German immigrants in the Chicago area

Term Paper (Advanced seminar) 2007 25 Pages

American Studies - Culture and Applied Geography


Table of contents

1. Chapter I: The history of the Germans in Chicago
1.1 Introduction
1.2 Figures of German immigration from 1820- 1973
1.3 The reasons for immigration
1.4 The different groups of immigrants
1.5 Areas in Germany from which the emigration took place
1.6 The problems the immigrants had during the journey
1.7 Re-emigration to Germany
1.8 The problems the immigrants encountered
1.8.1 Consequences
1.8.2 The increase of problems during World War I
1.9 Positive aspects of life for Germans in Chicago
1.10 Germans in Chicago today

2. Chapter II: German influences in Chicago
2.1 Introduction
2.2 Statues of famous Germans
2.3 Lincoln Park Mural
2.4 The D.A.N.K. Haus
2.5 German clubs
2.6 German newspapers
2.7 Imported German traditions, festivals and cultural contributions
2.8 Conclusion

3. Bibliography

Chapter I:
The history of the Germans in Chicago

1.1 Introduction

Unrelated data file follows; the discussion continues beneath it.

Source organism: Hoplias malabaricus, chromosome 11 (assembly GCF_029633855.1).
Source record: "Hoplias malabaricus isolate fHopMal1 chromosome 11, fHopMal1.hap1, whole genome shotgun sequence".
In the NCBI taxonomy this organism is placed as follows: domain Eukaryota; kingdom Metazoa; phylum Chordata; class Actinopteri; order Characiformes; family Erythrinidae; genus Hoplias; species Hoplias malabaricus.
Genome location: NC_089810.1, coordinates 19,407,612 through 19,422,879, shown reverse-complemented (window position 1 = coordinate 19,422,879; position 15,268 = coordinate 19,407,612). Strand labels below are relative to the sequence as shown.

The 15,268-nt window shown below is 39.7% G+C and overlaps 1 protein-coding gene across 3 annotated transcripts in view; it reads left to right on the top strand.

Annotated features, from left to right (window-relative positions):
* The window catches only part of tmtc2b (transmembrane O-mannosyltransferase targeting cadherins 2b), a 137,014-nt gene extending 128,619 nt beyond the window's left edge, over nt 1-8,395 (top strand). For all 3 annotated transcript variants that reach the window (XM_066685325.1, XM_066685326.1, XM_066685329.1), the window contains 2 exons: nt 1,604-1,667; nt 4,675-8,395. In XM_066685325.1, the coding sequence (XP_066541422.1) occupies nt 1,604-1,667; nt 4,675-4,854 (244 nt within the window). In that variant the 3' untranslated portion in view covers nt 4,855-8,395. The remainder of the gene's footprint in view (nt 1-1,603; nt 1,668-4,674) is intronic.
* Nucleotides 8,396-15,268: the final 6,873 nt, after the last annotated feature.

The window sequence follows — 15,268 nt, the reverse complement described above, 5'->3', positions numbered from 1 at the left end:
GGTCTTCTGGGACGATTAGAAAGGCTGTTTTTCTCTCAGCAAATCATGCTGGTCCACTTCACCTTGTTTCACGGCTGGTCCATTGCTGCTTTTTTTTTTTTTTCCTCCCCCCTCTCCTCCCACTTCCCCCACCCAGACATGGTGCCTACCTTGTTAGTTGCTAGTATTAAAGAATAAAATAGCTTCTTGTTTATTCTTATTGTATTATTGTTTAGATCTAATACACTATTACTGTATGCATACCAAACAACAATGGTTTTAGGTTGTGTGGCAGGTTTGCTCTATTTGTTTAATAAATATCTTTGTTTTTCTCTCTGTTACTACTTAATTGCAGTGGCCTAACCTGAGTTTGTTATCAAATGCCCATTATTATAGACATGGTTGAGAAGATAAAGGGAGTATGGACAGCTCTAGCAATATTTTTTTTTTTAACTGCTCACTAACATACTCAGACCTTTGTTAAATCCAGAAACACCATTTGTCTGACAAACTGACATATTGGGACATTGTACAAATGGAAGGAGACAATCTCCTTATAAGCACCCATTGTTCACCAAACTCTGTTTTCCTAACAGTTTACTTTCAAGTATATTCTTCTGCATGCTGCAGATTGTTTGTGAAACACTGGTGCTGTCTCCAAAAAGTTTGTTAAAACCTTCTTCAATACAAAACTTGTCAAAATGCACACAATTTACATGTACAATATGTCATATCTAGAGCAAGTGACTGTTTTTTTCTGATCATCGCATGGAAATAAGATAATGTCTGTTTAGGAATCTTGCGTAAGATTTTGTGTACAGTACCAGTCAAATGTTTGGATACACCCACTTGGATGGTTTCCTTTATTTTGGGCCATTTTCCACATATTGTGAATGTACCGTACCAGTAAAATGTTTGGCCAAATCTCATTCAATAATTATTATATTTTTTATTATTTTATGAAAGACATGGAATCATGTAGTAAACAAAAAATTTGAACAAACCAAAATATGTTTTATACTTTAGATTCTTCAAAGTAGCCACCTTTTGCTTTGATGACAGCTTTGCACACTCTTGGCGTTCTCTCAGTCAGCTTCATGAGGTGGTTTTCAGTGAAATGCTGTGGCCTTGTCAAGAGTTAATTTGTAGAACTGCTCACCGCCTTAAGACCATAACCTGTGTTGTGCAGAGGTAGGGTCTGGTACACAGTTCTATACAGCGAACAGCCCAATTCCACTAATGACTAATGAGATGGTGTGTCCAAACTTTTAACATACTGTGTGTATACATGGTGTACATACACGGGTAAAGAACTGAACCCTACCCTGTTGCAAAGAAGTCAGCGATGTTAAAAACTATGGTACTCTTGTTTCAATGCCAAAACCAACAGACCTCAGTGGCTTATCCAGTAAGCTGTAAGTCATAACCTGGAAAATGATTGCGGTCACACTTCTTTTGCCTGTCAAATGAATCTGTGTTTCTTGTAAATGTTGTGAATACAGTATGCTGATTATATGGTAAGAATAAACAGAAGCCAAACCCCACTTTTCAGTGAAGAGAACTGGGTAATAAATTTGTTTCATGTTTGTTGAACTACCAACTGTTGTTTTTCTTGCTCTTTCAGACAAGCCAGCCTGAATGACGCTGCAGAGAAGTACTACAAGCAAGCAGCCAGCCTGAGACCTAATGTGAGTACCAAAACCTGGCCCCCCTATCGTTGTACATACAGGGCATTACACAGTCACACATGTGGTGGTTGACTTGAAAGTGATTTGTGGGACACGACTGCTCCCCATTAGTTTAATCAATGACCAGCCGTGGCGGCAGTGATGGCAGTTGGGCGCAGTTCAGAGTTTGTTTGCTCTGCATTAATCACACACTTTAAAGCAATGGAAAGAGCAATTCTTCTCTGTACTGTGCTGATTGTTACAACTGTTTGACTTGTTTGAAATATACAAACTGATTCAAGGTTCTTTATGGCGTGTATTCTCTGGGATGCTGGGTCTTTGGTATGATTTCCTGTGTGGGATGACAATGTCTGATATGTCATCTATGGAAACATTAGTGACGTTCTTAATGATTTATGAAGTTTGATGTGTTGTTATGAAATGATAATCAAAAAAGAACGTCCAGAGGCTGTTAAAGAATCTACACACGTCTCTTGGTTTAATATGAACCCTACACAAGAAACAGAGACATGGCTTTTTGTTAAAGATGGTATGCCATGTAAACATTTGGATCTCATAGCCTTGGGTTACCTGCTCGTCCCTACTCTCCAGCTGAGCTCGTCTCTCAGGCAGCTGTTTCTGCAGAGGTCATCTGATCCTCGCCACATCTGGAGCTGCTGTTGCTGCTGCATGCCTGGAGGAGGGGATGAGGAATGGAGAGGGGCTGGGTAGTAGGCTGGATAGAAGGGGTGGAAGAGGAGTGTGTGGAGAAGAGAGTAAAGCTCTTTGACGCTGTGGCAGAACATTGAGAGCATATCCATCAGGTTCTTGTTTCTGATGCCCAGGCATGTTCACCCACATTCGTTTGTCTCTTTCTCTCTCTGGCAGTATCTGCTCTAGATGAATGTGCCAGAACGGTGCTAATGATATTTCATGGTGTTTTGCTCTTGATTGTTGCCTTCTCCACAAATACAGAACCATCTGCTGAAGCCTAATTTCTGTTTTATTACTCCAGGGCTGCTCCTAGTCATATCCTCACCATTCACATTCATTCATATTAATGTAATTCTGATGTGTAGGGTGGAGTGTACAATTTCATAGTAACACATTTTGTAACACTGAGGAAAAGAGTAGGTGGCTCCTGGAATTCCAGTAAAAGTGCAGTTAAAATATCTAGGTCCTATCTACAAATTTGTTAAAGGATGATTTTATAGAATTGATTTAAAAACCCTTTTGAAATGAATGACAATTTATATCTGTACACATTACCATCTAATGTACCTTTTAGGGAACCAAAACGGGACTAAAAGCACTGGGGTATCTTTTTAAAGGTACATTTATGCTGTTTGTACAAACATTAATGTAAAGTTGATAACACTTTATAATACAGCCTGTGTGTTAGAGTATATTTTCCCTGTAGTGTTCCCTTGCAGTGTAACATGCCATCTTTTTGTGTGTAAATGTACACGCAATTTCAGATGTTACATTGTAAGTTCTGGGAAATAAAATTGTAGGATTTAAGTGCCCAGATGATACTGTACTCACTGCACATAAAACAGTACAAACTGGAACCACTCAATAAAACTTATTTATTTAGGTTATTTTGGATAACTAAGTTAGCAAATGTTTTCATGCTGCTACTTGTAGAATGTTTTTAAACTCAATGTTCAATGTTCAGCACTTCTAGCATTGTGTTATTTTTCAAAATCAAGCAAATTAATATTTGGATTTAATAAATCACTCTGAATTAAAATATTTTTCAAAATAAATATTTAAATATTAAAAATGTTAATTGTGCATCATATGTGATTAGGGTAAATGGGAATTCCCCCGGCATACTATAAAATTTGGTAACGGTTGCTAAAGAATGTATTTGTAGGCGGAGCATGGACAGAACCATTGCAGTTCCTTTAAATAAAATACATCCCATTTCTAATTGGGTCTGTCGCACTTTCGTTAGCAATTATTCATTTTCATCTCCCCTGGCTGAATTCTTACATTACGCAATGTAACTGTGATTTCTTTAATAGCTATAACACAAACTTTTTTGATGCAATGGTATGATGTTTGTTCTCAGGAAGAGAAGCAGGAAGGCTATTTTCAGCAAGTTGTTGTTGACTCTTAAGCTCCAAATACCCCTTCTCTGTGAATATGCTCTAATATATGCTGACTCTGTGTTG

The Germans are the largest ethnic group in the United States and especially in Chicago. Peculiarly, their influence seems to have vanished. Every other ethnic group left stronger traces of their existence than the Germans.[1] I decided to take a look at the development of the German- American community or in fact to pursue the question as to whether there is a German- American identity. To answer this question we first have to take a look at the history of the German immigration.

1.2 Figures of German immigration from 1820 – 1973

The first immigrants arrived in the United States between 1820 and 1830. The number of German immigrants in these years was 7,729. The numbers steadily increased and by 1851-60 there were up to 951, 667 people. In the years 1881-90 there was a huge influx of Germans. 1, 452, 970 immigrants arrived in this period of time. After those years a huge break in the number of immigrants occurred and the numbers steadily decreased. The least immigrants arrived in the United States in the 1910s and 1930s. In those years only slightly over 100 immigrants arrived. The 1972 Annual Report of the U.S. Immigration states that 6,925,736 Germans had entered America since 1820. This adds up to 15.25 percent of the total immigration.

The immigration to Chicago was above average but exact numbers do not exist. According to federal census and school census reports the number of German immigrants increased from 5,073 in 1850 to 191,168 in 1914. More recent numbers are from 1973 when 109 Germans emigrated to Chicago and 7,565 to the entire State of Illinois.

1.3 The reasons for immigration